Obituaries Related to "Marshall" from New York Times Archive
Dr. Hahn transformed a regional military college with a mostly white, male student body into a diverse, internationally renowned research university.
Mr. Lytle, one of the Comets, played on seminal rock ’n’ roll hits, including “Shake, Rattle and Roll” and “Rock Around the Clock.”
A French-American actress and director, she helped open up a male-dominated movie industry to more women.
In the 1970s he was part of a much-talked about prime-time TV series as well as a somewhat subversive Sunday morning Bible show for children.
A child of Barbadian immigrants, Ms. Marshall drew on her upbringing to animate the lives of her characters, many of them strong women.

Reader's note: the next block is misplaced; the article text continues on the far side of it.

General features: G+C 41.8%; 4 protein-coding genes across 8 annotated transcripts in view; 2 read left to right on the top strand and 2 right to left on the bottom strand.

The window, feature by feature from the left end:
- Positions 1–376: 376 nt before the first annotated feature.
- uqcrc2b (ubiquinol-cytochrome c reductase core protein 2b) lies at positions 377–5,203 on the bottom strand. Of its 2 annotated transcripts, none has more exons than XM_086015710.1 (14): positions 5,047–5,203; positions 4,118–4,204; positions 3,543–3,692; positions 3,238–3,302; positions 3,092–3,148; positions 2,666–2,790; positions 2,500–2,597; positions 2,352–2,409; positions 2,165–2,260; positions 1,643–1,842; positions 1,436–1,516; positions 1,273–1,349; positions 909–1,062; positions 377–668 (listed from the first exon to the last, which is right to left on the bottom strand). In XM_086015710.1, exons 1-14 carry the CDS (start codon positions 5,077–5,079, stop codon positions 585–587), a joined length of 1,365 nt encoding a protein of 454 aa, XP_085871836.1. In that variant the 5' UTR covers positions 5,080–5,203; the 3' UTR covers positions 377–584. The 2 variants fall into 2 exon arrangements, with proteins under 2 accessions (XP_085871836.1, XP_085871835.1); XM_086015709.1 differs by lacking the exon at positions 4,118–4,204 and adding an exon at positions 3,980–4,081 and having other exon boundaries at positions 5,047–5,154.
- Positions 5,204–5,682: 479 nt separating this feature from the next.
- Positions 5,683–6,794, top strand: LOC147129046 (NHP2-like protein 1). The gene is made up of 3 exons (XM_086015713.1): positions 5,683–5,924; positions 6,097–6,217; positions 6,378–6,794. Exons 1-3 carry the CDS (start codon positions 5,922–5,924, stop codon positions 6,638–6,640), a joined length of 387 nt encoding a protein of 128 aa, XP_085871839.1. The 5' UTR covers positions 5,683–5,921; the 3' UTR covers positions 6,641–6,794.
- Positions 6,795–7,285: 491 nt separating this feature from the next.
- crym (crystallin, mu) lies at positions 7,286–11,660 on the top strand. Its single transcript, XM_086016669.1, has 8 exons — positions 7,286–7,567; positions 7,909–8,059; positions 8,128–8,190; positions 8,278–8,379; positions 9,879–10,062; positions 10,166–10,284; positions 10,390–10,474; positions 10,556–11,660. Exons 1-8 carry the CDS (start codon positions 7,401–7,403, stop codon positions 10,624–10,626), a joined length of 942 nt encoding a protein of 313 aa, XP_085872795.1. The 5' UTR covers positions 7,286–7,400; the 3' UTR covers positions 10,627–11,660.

Mr. Marshall led a little-known office that has helped shape American military thinking, and kept his focus on China even when that was out of fashion.
Ms. Marshall made a mark in “Laverne & Shirley” and went on to direct “Big,” “Awakenings” and “A League of Their Own.”
Mr. Loeb turned a floundering Money into one of the nation’s most successful publications in the 1980s and led a similar revival at Fortune.
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His first film, the story of a young woman’s erotic adventures, was initially blocked by French censors but became a runaway hit.
A master of the assist, he played alongside Bill Walton and Jamaal Wilkes on teams that John Wooden led to the N.C.A.A. championship in 1972 and 1973.
He first gained wide recognition for his work with John Coltrane. He went on to a fertile, prolific career, releasing dozens of albums as a leader.